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Severe Perinatal Asphyxia and Apgar Scores-Reply

S. Davidson, MD; S. H. Reisner, MB, ChB
Am J Dis Child. 1987;141(12):1253. doi:10.1001/archpedi.1987.04460120015014.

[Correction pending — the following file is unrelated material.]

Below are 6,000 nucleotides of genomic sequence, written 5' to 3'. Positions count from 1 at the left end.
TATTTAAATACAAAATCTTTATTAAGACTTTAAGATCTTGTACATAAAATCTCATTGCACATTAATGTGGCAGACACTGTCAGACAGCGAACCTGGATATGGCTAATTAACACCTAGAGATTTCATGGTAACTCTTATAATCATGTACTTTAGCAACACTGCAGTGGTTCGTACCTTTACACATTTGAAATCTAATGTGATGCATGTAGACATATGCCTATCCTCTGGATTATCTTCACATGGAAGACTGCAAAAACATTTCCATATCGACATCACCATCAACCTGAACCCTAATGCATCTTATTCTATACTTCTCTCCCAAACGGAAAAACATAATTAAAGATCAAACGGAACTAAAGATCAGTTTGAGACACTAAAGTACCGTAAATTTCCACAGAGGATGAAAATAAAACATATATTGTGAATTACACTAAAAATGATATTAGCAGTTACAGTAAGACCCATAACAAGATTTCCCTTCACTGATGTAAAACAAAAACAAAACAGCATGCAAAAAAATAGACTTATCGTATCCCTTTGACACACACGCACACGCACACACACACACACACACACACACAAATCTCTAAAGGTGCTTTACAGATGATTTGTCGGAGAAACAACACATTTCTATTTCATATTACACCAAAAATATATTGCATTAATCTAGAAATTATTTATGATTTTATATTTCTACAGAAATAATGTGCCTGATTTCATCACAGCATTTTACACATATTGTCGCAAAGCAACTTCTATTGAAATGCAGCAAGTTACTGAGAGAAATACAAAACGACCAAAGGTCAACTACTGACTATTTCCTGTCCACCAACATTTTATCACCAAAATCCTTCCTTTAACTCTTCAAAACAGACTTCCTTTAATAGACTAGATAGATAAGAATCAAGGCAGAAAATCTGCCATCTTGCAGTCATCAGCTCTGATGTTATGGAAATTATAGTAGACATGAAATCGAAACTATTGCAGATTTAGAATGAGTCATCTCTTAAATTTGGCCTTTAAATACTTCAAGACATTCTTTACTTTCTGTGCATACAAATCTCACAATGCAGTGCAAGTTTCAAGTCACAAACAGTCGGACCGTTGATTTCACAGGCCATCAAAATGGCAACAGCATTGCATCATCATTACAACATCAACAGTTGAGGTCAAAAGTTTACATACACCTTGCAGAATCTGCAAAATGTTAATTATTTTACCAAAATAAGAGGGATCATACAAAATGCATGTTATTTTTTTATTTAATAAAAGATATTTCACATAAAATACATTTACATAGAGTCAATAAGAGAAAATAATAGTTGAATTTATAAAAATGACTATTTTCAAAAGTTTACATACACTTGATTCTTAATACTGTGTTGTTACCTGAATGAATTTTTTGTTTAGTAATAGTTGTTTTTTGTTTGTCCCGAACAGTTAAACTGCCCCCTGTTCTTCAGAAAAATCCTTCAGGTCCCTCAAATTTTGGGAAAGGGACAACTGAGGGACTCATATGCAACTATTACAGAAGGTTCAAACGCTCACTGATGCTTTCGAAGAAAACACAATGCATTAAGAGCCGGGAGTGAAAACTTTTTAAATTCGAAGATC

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In Reply.—We thank Dr Jain for the comments on our article and for reraising the question of the correlation between Apgar score and neonatal asphyxia. We do agree that cord blood pH and base-deficit status at birth are better measurement tools than the Apgar score to indicate neonatal asphyxia.1 Unfortunately, in our study the cord blood gas measurements were available for only a small number of inborn infants and not for the whole group. As muscle tone and reflex irritability in low-birth-weight infants might be depressed simply because of neurologic immaturity, we have preferred to use the modified Apgar score2 that takes into account only three parameters of the original score (heart rate, respiration, and color). Thus, scores of 0, 1, or 2 were given, respectively, if respirations were absent, in gasps, or regular; if the heart rate was undetectable, less than 100 beats per minute, or

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